Shera, a 27-year-old small-town girl from Kapuskasing, Ontario, may gracefully flip long blonde tresses and strip down from the curvaceous, little body Playboy is most famous for now, but she wasn't always this sure of herself. In an exclusive interview with the Toronto Sun, Shera revealed that growing up, she was constantly tormented by both male and female schoolmates, even to the point that "one summer, when she was seven, mean girls dumped her in a garbage can."

Then, not too shortly thereafter, she ditched Kapuskasing and rode to Toronto, taking jobs as a model and club hostess for the next 8 years. Then, finally, Longtime Playboy cartoonist Doug Sneyd finds this Cinderella at a Toronto comic show. “I don’t say this to every girl..." he says to Shera. And then - boom! The glass slipper fits. Shera poses for Playboy and has her happy ending.

But, the "Happily Ever After" isn't coming just yet. Actually, the story has barely begun. Here, Shera takes me through the pages of her own Cinderella story, vividly describing her most crucial characters, climaxes, and downfalls. Now, all girls - big or small - can be inspired to go after their unique "happy endings."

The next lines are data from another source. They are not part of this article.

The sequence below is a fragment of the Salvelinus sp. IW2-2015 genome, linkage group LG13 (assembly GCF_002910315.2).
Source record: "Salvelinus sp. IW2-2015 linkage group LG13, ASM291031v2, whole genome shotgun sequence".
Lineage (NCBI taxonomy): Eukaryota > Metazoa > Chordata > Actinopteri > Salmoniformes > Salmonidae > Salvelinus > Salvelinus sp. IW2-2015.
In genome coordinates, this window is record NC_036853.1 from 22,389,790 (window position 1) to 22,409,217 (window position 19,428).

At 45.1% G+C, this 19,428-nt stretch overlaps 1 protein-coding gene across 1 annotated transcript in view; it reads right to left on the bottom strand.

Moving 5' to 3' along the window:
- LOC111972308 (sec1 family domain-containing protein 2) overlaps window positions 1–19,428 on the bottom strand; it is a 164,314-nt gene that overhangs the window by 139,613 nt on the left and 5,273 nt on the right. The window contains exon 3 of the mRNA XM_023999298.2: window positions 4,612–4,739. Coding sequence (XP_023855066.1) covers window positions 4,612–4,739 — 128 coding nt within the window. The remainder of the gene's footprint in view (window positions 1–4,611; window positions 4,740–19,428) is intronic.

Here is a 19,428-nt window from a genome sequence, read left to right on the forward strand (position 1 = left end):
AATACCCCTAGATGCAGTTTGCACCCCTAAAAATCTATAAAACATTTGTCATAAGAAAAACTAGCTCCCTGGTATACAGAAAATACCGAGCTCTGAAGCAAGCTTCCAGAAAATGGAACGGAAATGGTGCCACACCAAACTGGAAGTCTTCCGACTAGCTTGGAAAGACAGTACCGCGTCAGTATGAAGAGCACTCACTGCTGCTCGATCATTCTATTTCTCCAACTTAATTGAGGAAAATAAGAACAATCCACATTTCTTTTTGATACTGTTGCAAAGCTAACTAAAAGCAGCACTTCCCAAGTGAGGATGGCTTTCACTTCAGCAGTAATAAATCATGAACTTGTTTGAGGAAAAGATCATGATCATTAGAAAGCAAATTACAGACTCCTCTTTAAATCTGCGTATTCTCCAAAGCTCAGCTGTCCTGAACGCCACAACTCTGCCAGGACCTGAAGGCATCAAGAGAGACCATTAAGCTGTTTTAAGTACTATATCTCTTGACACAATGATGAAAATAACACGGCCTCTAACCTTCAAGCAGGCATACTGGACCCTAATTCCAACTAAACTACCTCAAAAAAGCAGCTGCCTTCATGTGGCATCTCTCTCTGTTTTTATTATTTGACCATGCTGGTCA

Courtesy of Playboy

V.B. You hail from Northern Ontario, specifically from a small, elusive town called Kapuskasing. What's the lifestyle like up there?

S.B. Kapuskasing is a great little town. It's primarily a logging town with a population of about 9,000. Like most Northern Ontario towns, it's bilingual, so I grew up with French as my first language. Being 8 hours North of Toronto the summers there are short, and the winters are long. But, it's beautiful! You're guaranteed snow every Christmas!

V.B. According to the Toronto Sun, you have a religious mother. If you don't mind me asking, where did her - or your overall family's - religious beliefs stand? What's your take on God and religion? What do you believe?